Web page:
Reaching new Heights

June 22, 2006|By RASHOD D. OLLISON | RASHOD D. OLLISON,SUN POP MUSIC CRITIC

Gold and platinum records and sold-out shows - what rock band doesn't want those things? Fortunately for Hawthorne Heights, it didn't take long to reach that level. Melding elements of metal, emo and punk overlaid with a shiny pop finish, the Ohio-based quintet, in the past year or so, has become a mainstay on MTV and modern rock radio.

"Playing in front of a crowd of people who know your songs is such a rush," says drummer Eron Bucciarelli, the band's spokesman, who's calling from his Dayton, Ohio, home. "Some bands don't make an effort to get to know their fans, but we care a lot about our fans. We make it a point to meet them before or after a show, sometimes during."

Such likability surely hasn't hurt Hawthorne Heights' commercial success. The band (including bassist Matt Ridenour, vocalist-guitarist J.T. Woodruff and guitarists Casey Calvert and Micah Carli) toured relentlessly behind its 2004 debut, The Silence in Black and White, which spawned the hits "Ohio Is for Lovers" and "Life on Standby." The album eventually sold more than a million copies, the biggest-selling debut on Victory Records, the rock-oriented Chicago label that signed the group in 2003. Hawthorne Heights' sophomore album, If Only You Were Lonely, was released in February and has gone gold. The band plays Sonar Lounge on Saturday night.

"When we wrote the new record, we took into account some elements from the first album, like the catchy choruses," says Bucciarelli, 26. "It's different in that there's a little less screaming. We've grown as musicians and songwriters, and the album reflects that."

The guys haven't completely abandoned the formula that garnered them a platinum plaque the first time around. Self-deprecating, angst-laced heartbreak tunes abound. But given their fairly limited musical scope, the group still tries to mix things up a bit. On If Only, there are more slowed-down numbers, such as the hushed "Decembers" and the lilting "Saying Sorry." Toning down Calvert's cliched metal-rock barks and screams was a good idea. They marred "Ohio Is for Lovers," an otherwise amiable pop-punk tune.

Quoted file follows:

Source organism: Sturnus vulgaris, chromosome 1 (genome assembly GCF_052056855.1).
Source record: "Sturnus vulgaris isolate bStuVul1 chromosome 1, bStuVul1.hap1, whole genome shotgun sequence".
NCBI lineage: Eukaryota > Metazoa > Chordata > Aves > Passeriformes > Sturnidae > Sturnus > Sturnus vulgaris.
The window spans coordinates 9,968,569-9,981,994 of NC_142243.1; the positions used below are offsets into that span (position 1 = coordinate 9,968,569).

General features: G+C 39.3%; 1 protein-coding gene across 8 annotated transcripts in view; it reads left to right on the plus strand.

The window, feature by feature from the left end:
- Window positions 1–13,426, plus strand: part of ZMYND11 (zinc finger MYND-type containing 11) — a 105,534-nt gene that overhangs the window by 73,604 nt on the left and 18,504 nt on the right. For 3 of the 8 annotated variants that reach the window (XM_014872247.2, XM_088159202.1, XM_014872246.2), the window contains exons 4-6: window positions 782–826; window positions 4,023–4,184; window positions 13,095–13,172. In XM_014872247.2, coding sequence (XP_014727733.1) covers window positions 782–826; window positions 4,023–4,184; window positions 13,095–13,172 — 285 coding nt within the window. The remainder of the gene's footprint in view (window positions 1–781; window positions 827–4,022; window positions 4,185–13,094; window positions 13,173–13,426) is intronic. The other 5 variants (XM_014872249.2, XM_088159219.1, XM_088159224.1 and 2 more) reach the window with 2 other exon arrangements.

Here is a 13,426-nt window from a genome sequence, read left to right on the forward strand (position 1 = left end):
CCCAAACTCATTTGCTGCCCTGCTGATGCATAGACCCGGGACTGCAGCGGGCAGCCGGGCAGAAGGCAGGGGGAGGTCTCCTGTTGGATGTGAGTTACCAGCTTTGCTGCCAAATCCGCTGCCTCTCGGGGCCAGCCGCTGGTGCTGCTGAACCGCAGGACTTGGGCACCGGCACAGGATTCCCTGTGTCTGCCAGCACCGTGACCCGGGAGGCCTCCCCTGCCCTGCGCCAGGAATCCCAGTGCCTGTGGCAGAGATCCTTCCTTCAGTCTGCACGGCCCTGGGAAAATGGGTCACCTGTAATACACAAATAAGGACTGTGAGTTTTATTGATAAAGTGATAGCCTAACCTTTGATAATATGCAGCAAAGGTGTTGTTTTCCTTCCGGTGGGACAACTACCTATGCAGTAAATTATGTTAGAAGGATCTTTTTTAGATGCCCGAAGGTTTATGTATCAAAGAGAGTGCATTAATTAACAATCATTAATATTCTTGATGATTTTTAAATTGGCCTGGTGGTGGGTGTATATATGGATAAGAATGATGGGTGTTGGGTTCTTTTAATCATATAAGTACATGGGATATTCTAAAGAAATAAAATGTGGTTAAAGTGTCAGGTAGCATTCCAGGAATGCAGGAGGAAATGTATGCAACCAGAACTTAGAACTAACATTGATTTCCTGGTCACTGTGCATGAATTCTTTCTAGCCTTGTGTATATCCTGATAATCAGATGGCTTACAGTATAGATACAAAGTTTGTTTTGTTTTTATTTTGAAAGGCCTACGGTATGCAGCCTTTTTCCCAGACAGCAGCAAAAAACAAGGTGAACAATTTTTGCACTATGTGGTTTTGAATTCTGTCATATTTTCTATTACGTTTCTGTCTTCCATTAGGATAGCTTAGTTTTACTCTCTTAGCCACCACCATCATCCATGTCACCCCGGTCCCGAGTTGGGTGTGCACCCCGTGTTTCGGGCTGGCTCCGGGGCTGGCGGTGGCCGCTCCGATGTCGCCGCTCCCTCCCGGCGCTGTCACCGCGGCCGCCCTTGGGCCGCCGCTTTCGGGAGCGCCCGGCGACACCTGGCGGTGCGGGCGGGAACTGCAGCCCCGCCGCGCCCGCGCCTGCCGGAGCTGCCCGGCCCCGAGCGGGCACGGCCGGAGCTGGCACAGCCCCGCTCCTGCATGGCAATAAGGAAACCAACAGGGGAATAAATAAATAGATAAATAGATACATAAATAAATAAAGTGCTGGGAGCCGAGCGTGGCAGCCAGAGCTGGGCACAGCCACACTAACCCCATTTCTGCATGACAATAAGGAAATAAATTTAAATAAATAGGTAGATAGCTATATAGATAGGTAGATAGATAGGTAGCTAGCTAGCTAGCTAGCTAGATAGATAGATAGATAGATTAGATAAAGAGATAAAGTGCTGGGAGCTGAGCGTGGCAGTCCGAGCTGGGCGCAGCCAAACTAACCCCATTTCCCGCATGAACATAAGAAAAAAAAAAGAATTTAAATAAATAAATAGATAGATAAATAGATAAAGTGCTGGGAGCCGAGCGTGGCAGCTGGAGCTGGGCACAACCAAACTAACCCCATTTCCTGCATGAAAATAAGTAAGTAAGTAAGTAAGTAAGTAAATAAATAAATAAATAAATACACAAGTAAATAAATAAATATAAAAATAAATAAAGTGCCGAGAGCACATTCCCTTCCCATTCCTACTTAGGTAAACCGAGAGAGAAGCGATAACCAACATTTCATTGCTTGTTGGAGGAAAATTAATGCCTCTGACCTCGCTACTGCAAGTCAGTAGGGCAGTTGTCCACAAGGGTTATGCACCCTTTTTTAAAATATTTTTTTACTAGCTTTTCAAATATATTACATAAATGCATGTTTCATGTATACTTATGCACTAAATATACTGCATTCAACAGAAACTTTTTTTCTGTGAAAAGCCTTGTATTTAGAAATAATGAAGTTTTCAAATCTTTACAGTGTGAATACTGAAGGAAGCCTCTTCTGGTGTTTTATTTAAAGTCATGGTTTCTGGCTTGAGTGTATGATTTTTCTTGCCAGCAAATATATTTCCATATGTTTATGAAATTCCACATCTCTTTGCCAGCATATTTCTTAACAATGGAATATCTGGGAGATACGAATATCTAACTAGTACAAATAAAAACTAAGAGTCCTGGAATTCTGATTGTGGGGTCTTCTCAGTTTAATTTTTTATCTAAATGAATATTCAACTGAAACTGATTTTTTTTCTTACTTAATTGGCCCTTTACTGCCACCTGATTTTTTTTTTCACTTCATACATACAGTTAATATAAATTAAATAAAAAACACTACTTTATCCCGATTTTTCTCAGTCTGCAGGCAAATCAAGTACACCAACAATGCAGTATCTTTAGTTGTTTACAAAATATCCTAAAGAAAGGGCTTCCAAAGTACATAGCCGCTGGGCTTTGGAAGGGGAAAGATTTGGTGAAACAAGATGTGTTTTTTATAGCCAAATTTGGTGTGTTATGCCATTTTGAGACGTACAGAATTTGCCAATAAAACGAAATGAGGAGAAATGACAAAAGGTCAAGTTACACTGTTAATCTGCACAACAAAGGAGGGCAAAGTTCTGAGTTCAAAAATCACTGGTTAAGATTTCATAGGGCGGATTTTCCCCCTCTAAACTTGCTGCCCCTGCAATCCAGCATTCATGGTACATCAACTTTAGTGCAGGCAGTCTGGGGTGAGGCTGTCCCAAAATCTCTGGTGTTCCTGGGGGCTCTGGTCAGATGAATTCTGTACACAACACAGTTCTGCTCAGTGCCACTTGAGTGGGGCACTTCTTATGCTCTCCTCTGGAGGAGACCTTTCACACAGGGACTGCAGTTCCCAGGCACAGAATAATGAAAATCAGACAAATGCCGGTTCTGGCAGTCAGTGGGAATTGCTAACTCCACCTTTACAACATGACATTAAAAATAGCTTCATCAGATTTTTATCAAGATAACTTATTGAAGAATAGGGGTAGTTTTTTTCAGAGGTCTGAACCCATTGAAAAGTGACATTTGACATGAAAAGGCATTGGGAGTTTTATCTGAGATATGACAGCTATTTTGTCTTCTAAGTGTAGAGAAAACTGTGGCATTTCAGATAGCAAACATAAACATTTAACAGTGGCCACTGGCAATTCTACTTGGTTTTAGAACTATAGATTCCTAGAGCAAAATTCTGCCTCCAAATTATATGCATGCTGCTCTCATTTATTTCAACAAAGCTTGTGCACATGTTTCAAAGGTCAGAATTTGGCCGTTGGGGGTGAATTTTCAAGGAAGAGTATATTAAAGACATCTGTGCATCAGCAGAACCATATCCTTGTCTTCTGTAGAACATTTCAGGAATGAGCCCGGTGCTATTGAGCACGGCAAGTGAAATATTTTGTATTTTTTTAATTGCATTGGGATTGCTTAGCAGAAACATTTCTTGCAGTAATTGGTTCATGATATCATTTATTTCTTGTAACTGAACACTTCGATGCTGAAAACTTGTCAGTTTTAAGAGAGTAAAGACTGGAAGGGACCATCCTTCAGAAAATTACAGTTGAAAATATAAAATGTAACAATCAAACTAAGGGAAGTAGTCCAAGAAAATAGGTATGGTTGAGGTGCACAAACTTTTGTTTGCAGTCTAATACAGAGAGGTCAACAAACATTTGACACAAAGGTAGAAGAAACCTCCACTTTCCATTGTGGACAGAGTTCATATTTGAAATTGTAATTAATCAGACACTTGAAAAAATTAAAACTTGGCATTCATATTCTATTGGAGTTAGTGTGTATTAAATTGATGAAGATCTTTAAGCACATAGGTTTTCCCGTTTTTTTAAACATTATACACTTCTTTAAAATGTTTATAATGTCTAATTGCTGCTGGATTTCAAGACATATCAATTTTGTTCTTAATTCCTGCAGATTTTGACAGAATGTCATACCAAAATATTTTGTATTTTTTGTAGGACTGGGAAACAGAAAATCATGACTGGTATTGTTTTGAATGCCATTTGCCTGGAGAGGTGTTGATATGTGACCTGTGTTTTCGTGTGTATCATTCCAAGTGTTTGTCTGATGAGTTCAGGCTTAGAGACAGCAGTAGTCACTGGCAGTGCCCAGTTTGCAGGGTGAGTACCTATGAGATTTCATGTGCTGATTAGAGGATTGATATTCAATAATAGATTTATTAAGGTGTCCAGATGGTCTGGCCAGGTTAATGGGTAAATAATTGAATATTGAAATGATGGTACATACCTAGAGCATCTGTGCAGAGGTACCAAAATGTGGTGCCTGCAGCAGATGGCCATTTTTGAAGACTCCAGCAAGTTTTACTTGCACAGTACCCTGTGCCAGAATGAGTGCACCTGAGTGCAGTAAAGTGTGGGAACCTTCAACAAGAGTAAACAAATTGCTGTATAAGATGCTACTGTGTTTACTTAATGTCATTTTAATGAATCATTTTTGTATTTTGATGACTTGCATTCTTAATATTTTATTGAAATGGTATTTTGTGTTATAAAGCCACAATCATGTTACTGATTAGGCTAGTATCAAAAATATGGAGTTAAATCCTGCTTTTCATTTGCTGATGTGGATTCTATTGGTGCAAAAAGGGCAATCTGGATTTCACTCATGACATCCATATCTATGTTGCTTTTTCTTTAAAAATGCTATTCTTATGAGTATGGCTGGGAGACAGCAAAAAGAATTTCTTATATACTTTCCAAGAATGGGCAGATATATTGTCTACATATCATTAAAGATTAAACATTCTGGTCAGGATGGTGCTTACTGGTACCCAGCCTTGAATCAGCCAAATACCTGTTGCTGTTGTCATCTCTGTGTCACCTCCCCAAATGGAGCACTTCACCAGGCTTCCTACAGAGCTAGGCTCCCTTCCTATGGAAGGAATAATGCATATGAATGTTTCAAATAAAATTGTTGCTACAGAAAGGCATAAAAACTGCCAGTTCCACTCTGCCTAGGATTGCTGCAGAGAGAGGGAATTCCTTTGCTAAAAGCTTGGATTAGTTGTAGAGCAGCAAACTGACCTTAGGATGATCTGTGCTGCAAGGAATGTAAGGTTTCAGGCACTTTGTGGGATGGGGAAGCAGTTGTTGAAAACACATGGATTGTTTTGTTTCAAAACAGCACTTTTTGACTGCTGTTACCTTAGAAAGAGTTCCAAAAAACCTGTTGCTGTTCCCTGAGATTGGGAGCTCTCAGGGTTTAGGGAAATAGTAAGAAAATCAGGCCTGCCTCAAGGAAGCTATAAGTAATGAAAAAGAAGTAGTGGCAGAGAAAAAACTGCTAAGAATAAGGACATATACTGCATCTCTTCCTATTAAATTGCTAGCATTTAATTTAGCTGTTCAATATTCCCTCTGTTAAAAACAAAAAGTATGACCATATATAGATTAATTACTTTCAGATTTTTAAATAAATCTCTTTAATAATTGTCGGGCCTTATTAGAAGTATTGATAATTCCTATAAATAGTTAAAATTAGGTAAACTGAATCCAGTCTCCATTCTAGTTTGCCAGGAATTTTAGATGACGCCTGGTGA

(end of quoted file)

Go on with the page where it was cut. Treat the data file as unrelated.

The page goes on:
"This time, we were smarter in our playing," says the New Jersey-born musician. "Every time we came home from the tour, we'd practice all day. It's tough to write and get your ideas together when you're on the road."

The band formed in the summer of 2001, building its reputation on a series of self-booked national tours. It took about two years before the guys settled on a pop-punk-emo hybrid. And their timing couldn't have been better: Bands such as Jimmy Eat World, Thursday, Good Charlotte and Fall Out Boy were already garnering major label deals, solid airplay and strong sales with a similar sound.

"It's tough to stand out because there are so many bands out there who can record themselves and put themselves out there," Bucciarelli says. "But we're not afraid to bring in more of a pop element. Some bands are afraid of not being cool [by] writing catchy choruses. But, hey, we like pop songs."

That unabashed pop gloss suits "This Is Who We Are" and "Pens and Needles," two singles from the new album. Bucciarelli and the band plan to record new material after the summer tour.

"We love to tour, but we're more excited about working on new material," he says. "Creating music is still the main thrill."

See Hawthorne Heights at Sonar Lounge, 407 E. Saratoga St., Saturday night at 8. Tickets are $20. For more information, call 410-327-8333 or visit sonarlounge.com.

rashod.ollison@baltsun.com

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